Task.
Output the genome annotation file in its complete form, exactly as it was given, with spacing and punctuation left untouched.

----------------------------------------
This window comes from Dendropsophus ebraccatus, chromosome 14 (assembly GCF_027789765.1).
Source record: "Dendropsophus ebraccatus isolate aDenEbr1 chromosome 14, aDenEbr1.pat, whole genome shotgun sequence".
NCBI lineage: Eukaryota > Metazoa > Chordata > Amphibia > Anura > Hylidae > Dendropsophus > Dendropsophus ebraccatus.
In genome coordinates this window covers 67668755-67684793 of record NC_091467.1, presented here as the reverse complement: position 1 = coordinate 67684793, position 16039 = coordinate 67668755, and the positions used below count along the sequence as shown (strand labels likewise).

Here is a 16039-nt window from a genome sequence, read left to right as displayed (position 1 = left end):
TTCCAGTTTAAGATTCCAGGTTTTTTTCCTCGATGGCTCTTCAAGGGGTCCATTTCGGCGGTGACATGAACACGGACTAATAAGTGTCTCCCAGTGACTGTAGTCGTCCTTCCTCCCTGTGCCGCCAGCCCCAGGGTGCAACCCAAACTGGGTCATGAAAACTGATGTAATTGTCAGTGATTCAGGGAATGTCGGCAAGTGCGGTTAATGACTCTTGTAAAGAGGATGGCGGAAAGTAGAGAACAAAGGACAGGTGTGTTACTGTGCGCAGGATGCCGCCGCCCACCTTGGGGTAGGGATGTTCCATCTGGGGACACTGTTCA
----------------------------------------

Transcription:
This window comes from Dendropsophus ebraccatus, chromosome 14 (assembly GCF_027789765.1).
Source record: "Dendropsophus ebraccatus isolate aDenEbr1 chromosome 14, aDenEbr1.pat, whole genome shotgun sequence".
NCBI lineage: Eukaryota > Metazoa > Chordata > Amphibia > Anura > Hylidae > Dendropsophus > Dendropsophus ebraccatus.
In genome coordinates this window covers 67668755-67684793 of record NC_091467.1, presented here as the reverse complement: position 1 = coordinate 67684793, position 16039 = coordinate 67668755, and the positions used below count along the sequence as shown (strand labels likewise).

Here is a 16039-nt window from a genome sequence, read left to right as displayed (position 1 = left end):
TTCCAGTTTAAGATTCCAGGTTTTTTTCCTCGATGGCTCTTCAAGGGGTCCATTTCGGCGGTGACATGAACACGGACTAATAAGTGTCTCCCAGTGACTGTAGTCGTCCTTCCTCCCTGTGCCGCCAGCCCCAGGGTGCAACCCAAACTGGGTCATGAAAACTGATGTAATTGTCAGTGATTCAGGGAATGTCGGCAAGTGCGGTTAATGACTCTTGTAAAGAGGATGGCGGAAAGTAGAGAACAAAGGACAGGTGTGTTACTGTGCGCAGGATGCCGCCGCCCACCTTGGGGTAGGGATGTTCCATCTGGGGACACTGTTCA